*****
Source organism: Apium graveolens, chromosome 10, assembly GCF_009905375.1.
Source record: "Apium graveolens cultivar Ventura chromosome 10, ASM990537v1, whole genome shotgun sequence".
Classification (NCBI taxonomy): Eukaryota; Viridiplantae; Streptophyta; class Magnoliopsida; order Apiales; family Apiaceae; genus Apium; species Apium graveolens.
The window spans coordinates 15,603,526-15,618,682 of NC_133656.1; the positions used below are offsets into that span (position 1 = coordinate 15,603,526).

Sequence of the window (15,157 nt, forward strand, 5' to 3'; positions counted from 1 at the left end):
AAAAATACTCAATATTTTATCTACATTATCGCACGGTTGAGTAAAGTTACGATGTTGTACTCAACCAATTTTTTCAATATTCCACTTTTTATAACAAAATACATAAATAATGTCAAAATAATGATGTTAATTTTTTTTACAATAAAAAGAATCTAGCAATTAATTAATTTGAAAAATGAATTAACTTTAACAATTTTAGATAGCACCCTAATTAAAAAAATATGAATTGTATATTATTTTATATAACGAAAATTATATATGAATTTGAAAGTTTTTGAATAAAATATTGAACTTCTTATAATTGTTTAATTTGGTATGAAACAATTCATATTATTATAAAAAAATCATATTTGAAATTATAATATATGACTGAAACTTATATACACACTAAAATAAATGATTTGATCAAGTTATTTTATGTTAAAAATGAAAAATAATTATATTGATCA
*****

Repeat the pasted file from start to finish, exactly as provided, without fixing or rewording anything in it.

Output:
Source organism: Apium graveolens, chromosome 10, assembly GCF_009905375.1.
Source record: "Apium graveolens cultivar Ventura chromosome 10, ASM990537v1, whole genome shotgun sequence".
Classification (NCBI taxonomy): Eukaryota; Viridiplantae; Streptophyta; class Magnoliopsida; order Apiales; family Apiaceae; genus Apium; species Apium graveolens.
The window spans coordinates 15,603,526-15,618,682 of NC_133656.1; the positions used below are offsets into that span (position 1 = coordinate 15,603,526).

Sequence of the window (15,157 nt, forward strand, 5' to 3'; positions counted from 1 at the left end):
AAAAATACTCAATATTTTATCTACATTATCGCACGGTTGAGTAAAGTTACGATGTTGTACTCAACCAATTTTTTCAATATTCCACTTTTTATAACAAAATACATAAATAATGTCAAAATAATGATGTTAATTTTTTTTACAATAAAAAGAATCTAGCAATTAATTAATTTGAAAAATGAATTAACTTTAACAATTTTAGATAGCACCCTAATTAAAAAAATATGAATTGTATATTATTTTATATAACGAAAATTATATATGAATTTGAAAGTTTTTGAATAAAATATTGAACTTCTTATAATTGTTTAATTTGGTATGAAACAATTCATATTATTATAAAAAAATCATATTTGAAATTATAATATATGACTGAAACTTATATACACACTAAAATAAATGATTTGATCAAGTTATTTTATGTTAAAAATGAAAAATAATTATATTGATCA